However, as I said, Belle softened the blow. She was around, and although she did not come close to replacing Whiskers, she was a new treasure to be enjoyed.
Eventually, Belle was just what her name means... a beauty. A beautiful creature that helped mend all of our hearts and help us move on.
Within the past year, it suddenly hit me how old Belle was becoming.
"She's 13 years old," I told my parents. "She could die within the next few years."
My mom scolded me for being so morbid, but I couldn't shake the feeling. I loved Belle, and what if her time to die was soon?
It came sooner than anyone of us expected.
No one is exactly sure how it happened.
We had been gone on vacation, so no one was around the house to observe her for almost 2 weeks. Upon return, my parents didn't notice anything out of the ordinary; in fact, the day before she was found sick, my mom said she saw her laying in the front yard by the pine tree, and she stooped down to pet her.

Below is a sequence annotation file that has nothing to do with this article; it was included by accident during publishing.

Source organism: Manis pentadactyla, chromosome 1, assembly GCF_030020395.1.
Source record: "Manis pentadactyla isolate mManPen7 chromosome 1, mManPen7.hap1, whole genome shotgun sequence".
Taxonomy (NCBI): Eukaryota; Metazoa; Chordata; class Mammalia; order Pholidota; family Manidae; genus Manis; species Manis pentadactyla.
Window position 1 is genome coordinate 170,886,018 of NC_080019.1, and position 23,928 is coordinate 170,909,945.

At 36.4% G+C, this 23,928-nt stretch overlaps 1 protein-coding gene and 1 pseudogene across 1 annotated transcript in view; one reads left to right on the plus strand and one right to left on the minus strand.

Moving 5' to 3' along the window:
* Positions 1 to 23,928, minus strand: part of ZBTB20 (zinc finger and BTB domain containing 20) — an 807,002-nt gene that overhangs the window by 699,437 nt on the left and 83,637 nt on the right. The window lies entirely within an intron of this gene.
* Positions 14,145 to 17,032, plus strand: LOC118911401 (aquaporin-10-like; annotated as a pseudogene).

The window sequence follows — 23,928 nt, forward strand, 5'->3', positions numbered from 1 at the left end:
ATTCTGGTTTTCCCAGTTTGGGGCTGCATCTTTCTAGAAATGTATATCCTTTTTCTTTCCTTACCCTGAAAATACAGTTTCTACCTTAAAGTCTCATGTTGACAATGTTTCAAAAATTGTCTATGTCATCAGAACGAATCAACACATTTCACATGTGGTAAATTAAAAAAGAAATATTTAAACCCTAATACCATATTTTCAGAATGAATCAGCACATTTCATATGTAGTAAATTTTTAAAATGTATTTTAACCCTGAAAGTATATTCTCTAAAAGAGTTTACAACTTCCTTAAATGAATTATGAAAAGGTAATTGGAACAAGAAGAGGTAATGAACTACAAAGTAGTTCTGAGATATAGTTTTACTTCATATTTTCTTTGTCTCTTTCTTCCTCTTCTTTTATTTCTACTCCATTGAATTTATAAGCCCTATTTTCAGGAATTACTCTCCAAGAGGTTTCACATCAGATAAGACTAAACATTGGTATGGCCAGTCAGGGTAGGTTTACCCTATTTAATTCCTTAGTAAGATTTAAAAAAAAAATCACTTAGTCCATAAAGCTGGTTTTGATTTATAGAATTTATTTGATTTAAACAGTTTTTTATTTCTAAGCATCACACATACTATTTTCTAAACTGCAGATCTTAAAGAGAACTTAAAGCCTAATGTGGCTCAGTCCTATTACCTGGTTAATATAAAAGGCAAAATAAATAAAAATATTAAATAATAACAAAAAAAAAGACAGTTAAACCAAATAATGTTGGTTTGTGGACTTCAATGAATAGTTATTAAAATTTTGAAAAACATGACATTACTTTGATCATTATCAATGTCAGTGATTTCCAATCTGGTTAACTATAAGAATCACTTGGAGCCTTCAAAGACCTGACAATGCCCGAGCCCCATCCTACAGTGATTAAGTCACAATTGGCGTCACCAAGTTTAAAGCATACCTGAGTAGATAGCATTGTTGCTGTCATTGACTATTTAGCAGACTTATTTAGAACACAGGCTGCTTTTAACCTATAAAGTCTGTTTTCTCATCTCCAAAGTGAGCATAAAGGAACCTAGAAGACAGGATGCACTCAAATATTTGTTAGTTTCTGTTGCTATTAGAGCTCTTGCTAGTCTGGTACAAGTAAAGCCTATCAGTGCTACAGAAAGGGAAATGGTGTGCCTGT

Very early the next morning, my dad heard her meowing outside of his basement bathroom window. It sounded stranger than normal, so he went outside to investigate. Belle was curled up in the corner of the house, trying to keep warm. Seeing that she was cold and weak, and thinking she just needed to warm up, my dad carried her into the garage, placed her in the heated dog house that the cats share, and covered her up.
At lunch time that day, my parents checked on her again. Her condition had not improved. She was still very cold, and could hardly lift her head. This is about the time I was called.
"Taryn," my mom said. "I think Belle is dying."
We made an appointment to see the vet, and I came home to see her.
When I arrived, both of my parents were sitting on the basement room floor with her. She was laid out on a giant pillow and covered with a towel. She couldn't lift her head or do anything. She was still purring, though, and every once in awhile, she would lift her head just a little bit and meow. It was weak, but it was Belle's meow-- her "Hi, I'm here," meow.
Seeing her like this, my eyes filled up with tears. I think my heart knew what was coming before I could mentally process it. When my parents explained to me that if there was nothing we could do...
I knew what would have to be done before they could speak it.
I buried my head in her fur and sobbed.